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At first glance, it looks like humanitarianism on the cheap: Send the hundreds of tons of beef that are being discarded in Germany to North Korea, where millions of people are reportedly on the brink of starvation. But it is not that simple: Germany’s cattle are being killed because they might have bovine spongiform encephalopathy, or mad cow disease, and the cull is designed to eliminate any chance that they might transmit Creutzfeldt-Jakob disease, a fatal degenerative disease for which there is no cure. The question raises serious moral issues that go beyond a mere balancing of risks.

Germany has agreed to participate in a European Union program to kill hundreds of thousands of cattle in an attempt to boost consumer confidence in European beef, which has been drastically eroded in recent months as a result of BSE fears. Although there were just 29 cases of BSE in the country through last year, German butchers killed only about half the cows they had killed the previous year because of the drop in the demand for beef.

In addition to reducing the risk of BSE transmission, the program is designed to prop up beef prices, a fact that has outraged animal-rights activists. They have threatened to sue the German farm minister for cruelty to animals. Others argue that there is no need to waste the beef; the German aid organization Cap Anamur has suggested that the beef be donated to North Korea to help fight the famine in that country.

The government in Pyongyang has reportedly told its German counterpart that it would accept the beef, and the two sides met Feb. 20 to discuss terms. Germany has insisted that the meat be distributed by an international aid organization, that deliveries be monitored and that an independent team of experts examine the North Korean food-aid distribution system.

The situation in North Korea is certainly grim. By some estimates, nearly 2 million people — almost 10 percent of the population — have died of starvation or related diseases since 1995. North Korea does not deny that the situation is severe, but says the total number of deaths is considerably less: about 220,000 people. No matter what the number, the country is in the grip of a systemic famine that has claimed hundreds of thousands of lives and blighted those of many of the survivors.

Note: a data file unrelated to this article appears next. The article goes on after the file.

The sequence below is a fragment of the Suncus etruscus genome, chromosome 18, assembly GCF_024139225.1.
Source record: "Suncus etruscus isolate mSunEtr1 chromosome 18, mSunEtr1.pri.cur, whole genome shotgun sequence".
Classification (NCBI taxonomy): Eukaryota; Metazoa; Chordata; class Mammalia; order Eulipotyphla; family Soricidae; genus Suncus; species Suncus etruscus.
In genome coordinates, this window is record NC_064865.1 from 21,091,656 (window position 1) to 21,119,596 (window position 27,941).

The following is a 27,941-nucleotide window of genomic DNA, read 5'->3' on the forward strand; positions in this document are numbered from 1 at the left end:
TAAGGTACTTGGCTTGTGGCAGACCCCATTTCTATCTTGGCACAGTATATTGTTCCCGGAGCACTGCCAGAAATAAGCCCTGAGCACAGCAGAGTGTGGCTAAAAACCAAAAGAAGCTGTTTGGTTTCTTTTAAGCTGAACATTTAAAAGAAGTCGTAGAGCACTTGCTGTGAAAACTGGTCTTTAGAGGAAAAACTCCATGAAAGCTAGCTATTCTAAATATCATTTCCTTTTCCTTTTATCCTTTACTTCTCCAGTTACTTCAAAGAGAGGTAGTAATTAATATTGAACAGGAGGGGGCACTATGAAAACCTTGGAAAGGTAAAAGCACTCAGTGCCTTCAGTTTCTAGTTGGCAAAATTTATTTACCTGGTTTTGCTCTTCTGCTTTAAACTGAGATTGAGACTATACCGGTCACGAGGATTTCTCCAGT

Aid is absolutely essential to help the starving North Koreans, but should assistance include potentially tainted beef, even if it is going to waste? It is pointless to expect the North Korean leadership to be acutely concerned about this particular dilemma. After all, this is the government whose self-indulgent policies and indifference to the fate of the majority of its population created the crisis in the first place. While Pyongyang may claim that mass starvation has been caused by natural disaster, the truth is that the root of the problem is economic mismanagement and disregard for its consequences. Typically, the moral burdens are being loaded onto the shoulders of others.

If we merely tote up the probabilities, then shipping the meat seems like the thing to do. For most North Koreans, starvation is far more likely than getting tainted beef and contracting Creutzfeldt-Jakob disease. The likelihood of both is minute. Moreover, advocates claim that tests can determine whether the meat is safe to eat.

But the accuracy of those tests is unclear. The incubation period for BSE is still unknown, which means that tainted beef might get through controls, no matter how strict. Moreover, some aid groups say beef is of limited utility for starving people; they need staple foods such as rice, not beef. (If the beef becomes a substitute for other forms of assistance, then it is safe to say that the program is a mistake.)

Those are technical questions, however. The real issue is ethical: Is there something wrong with offering people something that you would not take yourself? Germany is killing cattle because the German public refuses to eat them; for perfectly understandable reasons, it deems the risk of contamination too high. Yet that same public appears willing to let starving North Koreans — people in many ways incapable of exercising the same unclouded judgment — court those risks.

To assert that the government in Pyongyang can make that objective judgment on behalf of its people is disingenuous: It has shown precious little regard for the interests of ordinary North Koreans in the past. Instead, this is a moral question the implications of which we must face squarely. If we are so concerned about the plight of the North Korean people, it would not take much to do much more. Real humanitarianism is not just about a sop to the conscience.

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